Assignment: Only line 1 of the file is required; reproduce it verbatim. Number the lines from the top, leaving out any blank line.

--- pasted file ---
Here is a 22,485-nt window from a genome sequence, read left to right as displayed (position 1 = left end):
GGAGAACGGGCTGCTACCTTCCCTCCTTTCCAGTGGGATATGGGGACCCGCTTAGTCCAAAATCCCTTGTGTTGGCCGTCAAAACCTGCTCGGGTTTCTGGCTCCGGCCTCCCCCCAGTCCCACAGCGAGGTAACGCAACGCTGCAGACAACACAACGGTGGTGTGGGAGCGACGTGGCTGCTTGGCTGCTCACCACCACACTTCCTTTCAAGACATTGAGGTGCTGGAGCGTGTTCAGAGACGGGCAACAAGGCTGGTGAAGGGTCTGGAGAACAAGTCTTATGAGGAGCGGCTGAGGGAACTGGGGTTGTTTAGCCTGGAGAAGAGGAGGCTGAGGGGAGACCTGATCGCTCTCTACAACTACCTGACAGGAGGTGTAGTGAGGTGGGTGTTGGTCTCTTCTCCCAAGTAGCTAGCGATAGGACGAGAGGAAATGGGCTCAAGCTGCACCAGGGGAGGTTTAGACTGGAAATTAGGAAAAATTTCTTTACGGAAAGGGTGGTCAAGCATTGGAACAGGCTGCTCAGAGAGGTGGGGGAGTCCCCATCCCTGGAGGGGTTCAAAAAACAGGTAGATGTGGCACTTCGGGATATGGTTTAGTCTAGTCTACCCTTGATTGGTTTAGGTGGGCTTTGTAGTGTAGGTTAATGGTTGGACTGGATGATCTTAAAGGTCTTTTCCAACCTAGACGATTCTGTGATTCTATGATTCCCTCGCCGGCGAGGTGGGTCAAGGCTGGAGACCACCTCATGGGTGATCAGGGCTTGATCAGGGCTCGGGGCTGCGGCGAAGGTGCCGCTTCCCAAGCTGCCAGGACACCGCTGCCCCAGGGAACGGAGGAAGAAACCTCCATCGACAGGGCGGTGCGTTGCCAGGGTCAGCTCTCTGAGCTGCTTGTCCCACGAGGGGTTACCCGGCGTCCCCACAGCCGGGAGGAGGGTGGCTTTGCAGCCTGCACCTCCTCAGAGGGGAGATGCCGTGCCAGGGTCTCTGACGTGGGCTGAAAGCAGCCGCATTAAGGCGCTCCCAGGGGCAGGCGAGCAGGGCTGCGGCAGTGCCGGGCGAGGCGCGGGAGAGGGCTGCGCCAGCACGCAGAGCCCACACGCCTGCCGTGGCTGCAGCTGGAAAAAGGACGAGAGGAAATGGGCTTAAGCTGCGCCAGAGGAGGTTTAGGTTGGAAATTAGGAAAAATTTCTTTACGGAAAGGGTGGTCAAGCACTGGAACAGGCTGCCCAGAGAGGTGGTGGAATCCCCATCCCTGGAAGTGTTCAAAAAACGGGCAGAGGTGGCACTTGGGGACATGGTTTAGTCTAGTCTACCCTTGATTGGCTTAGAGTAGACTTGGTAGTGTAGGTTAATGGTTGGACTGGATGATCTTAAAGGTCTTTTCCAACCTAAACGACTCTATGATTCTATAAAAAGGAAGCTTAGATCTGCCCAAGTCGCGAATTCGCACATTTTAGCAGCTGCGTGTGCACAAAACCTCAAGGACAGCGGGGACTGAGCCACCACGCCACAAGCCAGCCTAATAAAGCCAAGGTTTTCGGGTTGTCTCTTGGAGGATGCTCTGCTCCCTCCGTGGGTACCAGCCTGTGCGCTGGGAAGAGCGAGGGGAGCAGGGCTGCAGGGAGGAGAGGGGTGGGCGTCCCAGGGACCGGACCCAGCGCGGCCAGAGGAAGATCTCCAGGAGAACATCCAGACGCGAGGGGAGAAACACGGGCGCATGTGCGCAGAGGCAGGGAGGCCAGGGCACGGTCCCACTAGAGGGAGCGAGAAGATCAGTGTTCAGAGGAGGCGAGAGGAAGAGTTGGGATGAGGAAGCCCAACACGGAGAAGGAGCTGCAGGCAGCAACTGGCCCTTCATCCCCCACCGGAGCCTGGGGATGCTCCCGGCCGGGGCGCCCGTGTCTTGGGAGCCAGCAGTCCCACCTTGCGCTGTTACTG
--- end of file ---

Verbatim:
Here is a 22,485-nt window from a genome sequence, read left to right as displayed (position 1 = left end):